A modification of the Sakaguchi reaction described by Van Pilsum et al.44 for the determination of arginine in biological fluids was used for the direct quantification of GRGDSC conjugation to the VS-OB copolymers. Calibration curves prepared from UV-Vis spectra for each RGD-OB polymer were constructed from six samples containing a constant amount of the unconjugated OB and varying amounts of free GRGDSC (Figure 1a). As evident from the spectrum containing no peptide, the presence of OB diblock in solution does not significantly interfere with absorbance measurements over the experimentally relevant wavelength range (400−650 nm); however, a slight decrease in measured absorbance for the arginine-complex peak centered at 515nm was observed at increasing polymer concentration (OB) and when vinyl sulfone functionalized polymer (VS-OB) was used to prepare the calibration samples. Accordingly, to avoid overestimation of peptide conjugation, calibration samples were prepared with OB at concentrations that fell within the concentration range of RGD-OB used to prepare unknown samples. Unknown (RGD-OB) samples appeared more turbid than the respective calibration samples, and the spectra were characterized by increased absorbance across the measured wavelength range (Figure 1b). Quantification of peptide conjugation to VS-OB required a normalization of measured absorbance values. This was achieved through use of a linear baseline correction which facilitated the construction of calibration curves based on normalized absorbance at 515 nm (Figure S4a) and integrated peak area (Figure S4b).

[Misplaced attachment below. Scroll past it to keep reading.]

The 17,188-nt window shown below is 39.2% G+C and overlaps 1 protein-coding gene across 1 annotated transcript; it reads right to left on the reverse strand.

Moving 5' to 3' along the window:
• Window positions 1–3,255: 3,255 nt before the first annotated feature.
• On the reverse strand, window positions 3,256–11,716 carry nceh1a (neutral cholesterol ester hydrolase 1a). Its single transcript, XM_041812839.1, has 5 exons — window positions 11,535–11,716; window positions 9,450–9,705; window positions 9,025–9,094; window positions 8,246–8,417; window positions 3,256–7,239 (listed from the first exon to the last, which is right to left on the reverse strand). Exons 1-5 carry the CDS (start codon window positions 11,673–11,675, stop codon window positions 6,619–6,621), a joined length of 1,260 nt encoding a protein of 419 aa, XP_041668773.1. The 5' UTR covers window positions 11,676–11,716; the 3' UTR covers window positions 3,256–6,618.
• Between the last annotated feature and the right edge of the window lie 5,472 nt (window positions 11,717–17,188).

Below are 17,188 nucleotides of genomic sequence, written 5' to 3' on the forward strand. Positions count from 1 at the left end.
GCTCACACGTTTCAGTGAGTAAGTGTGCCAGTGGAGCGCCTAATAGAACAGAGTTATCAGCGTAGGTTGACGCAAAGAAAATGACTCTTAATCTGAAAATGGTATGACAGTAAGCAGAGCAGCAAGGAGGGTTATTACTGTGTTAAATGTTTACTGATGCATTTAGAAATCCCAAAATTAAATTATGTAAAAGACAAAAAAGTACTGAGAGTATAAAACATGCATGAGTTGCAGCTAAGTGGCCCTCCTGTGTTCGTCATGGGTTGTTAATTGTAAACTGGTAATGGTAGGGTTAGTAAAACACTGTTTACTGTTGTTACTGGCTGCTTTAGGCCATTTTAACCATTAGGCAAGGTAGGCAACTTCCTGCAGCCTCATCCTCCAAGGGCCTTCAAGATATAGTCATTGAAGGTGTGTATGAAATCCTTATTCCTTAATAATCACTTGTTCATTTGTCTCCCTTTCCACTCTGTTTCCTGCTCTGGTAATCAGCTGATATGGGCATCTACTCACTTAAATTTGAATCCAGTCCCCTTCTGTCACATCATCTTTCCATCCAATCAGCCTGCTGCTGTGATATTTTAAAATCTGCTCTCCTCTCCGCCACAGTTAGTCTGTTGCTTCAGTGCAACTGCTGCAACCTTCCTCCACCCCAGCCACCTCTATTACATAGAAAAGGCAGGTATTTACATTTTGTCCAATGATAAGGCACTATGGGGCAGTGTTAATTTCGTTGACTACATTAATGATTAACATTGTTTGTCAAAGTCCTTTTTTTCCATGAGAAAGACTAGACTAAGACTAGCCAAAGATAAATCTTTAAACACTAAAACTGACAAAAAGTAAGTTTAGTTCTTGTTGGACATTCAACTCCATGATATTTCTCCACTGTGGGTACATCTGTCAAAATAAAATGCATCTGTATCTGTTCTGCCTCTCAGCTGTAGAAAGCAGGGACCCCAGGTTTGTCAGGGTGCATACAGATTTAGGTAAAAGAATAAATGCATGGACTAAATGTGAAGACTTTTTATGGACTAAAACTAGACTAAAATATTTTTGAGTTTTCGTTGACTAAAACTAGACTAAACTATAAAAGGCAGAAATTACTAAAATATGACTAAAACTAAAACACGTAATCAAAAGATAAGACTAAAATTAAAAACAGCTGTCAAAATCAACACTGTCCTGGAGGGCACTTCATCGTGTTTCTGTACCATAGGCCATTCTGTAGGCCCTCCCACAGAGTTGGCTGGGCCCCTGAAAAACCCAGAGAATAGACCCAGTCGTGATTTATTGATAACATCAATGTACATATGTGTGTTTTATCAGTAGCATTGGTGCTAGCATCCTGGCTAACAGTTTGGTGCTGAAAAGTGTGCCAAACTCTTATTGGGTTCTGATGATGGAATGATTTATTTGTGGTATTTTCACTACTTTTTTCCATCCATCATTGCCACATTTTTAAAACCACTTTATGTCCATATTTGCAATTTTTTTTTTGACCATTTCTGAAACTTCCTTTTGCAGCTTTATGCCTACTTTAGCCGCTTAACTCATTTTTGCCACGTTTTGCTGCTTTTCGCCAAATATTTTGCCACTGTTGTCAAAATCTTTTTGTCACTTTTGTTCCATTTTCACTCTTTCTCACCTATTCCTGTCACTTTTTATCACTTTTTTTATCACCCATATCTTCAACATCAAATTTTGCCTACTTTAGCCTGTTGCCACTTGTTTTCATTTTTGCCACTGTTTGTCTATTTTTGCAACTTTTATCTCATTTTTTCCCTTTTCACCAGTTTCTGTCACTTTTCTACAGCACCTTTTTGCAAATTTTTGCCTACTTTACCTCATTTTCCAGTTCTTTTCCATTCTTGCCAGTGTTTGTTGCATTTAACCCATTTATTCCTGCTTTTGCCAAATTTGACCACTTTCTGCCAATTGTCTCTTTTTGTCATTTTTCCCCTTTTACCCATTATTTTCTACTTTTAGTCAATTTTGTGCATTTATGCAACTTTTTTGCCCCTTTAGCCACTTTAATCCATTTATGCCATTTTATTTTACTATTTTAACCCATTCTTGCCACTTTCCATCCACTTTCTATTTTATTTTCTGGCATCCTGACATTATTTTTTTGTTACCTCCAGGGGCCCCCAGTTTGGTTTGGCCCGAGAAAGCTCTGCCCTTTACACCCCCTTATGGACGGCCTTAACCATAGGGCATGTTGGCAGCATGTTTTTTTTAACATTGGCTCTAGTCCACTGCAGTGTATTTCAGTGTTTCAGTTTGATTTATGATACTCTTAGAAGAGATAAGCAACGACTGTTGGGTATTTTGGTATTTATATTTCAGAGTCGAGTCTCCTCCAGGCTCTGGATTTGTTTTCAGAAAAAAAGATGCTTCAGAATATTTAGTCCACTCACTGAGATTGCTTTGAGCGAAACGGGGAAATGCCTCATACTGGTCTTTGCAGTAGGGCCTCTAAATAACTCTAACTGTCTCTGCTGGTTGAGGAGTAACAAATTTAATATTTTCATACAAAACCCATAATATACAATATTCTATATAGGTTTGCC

Figure 1
Representative UV-Vis spectra obtained for quantifying peptide conjugation to VS-OB. (a) Calibration samples: 0.000 μmol GRGDSC (X squares), 0.025 μmol GRGDSC (inverted triangles), 0.050 μmol GRGDSC (triangles), 0.075 μmol ...

Table 2 lists the molecular characteristics of RGD functionalized OB diblock copolymers prepared in this study. Overall, the mole fraction of peptide conjugated to VS-OB as determined from the calibration curves based on normalized absorbance and integrated area were in good agreement. When RGD-OB products were analyzed with 1H NMR the residual vinyl sulfone functionality correlated well with expected values, assuming the stability of the vinyl sulfone group in solution and selective nucleophilic thiol addition. The extent of peptide conjugation was controlled through manipulation of the mole ratio of GRGDSC to VS-OB in the reaction mixture. Conjugation efficiencies decreased for VS-OB samples that formed opaque solutions (wPEO < 0.63) when dispersed in the reaction medium. This may be due to the increased effect of steric constraints when attaching peptides to less curved micellar surfaces or to the inaccessibility of some polymer chains for reaction (i.e., those which comprise the inner bilayer surface of vesicles).

Table 2
Molecular Characteristics of RGD-OB Diblock Copolymer Conjugates

Aqueous Self-Assembly Behavior of RGD-OB